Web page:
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The question was modified after I first answered to add the case of verified nonJewish ancestry. Given that, the duplicate question applies. If there is no nonJewish ancestry, then the answer below applies. DNA testing is not treated as aidus for a particular matter. However, the problem with nonobservant ancestry might be if a male within the line married ...


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Given the long non-observant ancestry, I think serious questions could be raised as to the authenticity of that person's Jewish lineage. In short, I think a Rav would need to be consulted.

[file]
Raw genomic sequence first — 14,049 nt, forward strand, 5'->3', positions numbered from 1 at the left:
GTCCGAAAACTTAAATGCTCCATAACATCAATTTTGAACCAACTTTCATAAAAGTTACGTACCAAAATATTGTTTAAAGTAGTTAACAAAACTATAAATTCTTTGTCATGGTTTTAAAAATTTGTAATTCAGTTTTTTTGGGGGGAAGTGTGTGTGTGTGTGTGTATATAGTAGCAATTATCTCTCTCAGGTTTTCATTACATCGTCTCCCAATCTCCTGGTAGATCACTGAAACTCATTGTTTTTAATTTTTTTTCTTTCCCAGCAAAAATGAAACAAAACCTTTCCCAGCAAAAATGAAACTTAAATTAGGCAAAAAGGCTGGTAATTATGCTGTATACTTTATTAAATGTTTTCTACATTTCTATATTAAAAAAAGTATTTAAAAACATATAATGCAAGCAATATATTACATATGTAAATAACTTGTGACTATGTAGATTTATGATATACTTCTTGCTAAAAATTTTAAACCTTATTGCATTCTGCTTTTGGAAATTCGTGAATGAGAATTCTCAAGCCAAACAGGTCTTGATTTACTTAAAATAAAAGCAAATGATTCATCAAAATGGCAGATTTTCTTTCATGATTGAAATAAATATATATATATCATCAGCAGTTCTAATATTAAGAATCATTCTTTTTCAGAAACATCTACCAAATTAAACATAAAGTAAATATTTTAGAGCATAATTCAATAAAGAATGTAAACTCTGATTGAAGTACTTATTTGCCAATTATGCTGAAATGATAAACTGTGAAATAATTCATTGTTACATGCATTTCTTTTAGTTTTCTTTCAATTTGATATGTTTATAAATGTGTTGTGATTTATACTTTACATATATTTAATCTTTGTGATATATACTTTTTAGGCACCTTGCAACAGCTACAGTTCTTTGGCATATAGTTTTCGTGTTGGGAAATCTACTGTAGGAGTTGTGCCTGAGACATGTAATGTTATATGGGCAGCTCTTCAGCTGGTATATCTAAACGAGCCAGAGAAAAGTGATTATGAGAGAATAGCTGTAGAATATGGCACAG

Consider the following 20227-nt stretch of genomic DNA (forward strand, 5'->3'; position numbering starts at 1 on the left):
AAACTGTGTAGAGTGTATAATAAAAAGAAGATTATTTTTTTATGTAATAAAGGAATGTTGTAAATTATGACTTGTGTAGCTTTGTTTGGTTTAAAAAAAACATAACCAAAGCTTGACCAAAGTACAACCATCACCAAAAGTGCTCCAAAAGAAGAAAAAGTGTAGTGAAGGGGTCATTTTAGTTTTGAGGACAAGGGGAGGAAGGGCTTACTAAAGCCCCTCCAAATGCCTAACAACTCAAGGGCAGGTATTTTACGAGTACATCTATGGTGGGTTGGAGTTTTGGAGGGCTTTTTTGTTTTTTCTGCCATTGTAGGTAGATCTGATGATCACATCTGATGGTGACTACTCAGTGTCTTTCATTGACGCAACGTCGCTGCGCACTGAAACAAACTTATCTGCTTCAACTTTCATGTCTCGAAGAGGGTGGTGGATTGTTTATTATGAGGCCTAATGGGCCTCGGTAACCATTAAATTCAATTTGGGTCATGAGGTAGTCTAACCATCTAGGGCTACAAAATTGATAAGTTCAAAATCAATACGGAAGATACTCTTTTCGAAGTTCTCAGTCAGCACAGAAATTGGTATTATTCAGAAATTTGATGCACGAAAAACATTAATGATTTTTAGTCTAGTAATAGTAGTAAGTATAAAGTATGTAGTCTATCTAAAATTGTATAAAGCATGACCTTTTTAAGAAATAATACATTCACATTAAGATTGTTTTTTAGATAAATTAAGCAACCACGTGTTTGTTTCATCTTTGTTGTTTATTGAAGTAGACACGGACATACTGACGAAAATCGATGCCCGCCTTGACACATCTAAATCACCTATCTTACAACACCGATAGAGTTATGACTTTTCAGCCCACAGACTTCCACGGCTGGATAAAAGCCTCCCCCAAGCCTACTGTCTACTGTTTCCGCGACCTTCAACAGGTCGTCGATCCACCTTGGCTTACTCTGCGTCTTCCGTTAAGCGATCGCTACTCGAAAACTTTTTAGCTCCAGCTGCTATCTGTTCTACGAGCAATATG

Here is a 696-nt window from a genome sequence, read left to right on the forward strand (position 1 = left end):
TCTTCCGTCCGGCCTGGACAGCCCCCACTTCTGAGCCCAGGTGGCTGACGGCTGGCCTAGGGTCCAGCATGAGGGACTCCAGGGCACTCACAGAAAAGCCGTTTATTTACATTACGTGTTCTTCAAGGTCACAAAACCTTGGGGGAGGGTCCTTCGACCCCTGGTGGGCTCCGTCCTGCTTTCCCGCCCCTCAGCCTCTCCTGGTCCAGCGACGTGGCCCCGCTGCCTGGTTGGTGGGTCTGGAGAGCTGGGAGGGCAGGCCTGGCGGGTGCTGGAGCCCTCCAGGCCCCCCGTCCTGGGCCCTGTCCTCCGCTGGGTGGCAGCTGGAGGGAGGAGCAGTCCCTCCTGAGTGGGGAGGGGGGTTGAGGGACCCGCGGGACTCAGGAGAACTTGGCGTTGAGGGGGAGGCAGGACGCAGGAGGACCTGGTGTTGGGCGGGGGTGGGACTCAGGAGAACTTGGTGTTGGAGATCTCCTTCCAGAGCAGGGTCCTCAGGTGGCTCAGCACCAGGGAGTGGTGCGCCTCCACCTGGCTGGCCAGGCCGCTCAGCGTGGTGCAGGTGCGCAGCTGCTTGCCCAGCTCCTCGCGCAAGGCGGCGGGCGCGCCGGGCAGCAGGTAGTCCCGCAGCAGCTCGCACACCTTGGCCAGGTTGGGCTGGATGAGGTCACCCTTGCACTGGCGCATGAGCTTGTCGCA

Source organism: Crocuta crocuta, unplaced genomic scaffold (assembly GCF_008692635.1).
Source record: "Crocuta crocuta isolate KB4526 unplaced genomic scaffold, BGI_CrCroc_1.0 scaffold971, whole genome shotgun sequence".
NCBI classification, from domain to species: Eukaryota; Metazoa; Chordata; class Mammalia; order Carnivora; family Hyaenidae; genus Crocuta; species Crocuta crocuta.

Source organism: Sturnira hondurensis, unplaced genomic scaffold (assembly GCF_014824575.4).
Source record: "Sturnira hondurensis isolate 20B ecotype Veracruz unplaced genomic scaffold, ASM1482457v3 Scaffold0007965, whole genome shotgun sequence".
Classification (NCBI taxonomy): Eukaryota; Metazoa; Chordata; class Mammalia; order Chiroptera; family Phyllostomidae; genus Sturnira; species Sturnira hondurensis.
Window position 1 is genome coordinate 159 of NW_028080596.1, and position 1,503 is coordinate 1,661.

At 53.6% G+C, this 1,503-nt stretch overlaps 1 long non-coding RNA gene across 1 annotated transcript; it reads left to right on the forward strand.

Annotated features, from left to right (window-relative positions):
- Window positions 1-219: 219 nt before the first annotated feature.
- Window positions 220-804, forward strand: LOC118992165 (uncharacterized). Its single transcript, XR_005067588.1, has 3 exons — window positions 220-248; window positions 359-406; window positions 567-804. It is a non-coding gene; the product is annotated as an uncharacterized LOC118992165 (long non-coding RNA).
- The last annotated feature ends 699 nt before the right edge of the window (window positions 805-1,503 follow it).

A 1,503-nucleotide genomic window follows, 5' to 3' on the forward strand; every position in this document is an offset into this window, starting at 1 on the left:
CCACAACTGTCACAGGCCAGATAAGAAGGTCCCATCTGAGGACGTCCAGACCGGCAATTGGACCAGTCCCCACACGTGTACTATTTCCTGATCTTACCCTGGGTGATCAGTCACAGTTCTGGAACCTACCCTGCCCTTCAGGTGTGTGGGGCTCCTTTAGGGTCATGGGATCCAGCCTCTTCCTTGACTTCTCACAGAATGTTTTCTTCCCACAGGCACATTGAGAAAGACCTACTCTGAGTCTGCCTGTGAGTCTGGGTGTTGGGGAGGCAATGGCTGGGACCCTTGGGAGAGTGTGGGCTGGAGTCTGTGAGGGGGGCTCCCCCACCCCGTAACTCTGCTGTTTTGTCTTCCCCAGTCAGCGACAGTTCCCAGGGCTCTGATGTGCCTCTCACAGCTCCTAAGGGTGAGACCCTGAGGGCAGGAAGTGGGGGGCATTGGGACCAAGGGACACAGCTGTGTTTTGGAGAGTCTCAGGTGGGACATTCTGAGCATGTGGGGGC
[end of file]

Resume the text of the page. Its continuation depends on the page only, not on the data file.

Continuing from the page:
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I have been a gabbai and my sons are gabbaim. My sons refer to their brothers as 'Ploni ben Avi Mori' and their sons as 'Bni Ploni' without using their own names. I think that they would also refer to their wives as 'Ishti Plonis bas Ploni' and that is often how I would do it when I was gabbai. Note that we would first check with the rav of the shul to make ...


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The sefer תולדות תנאים ואמוראים here says that R. Akiva had a son from a previous marriage before he married Rachel, and that he learned for many years locally after he married her until he felt that he was no longer an עם הארץ and it was time to go and learn from the leading Rabbis of the generation, at which time he asked her permission to leave for twelve ...



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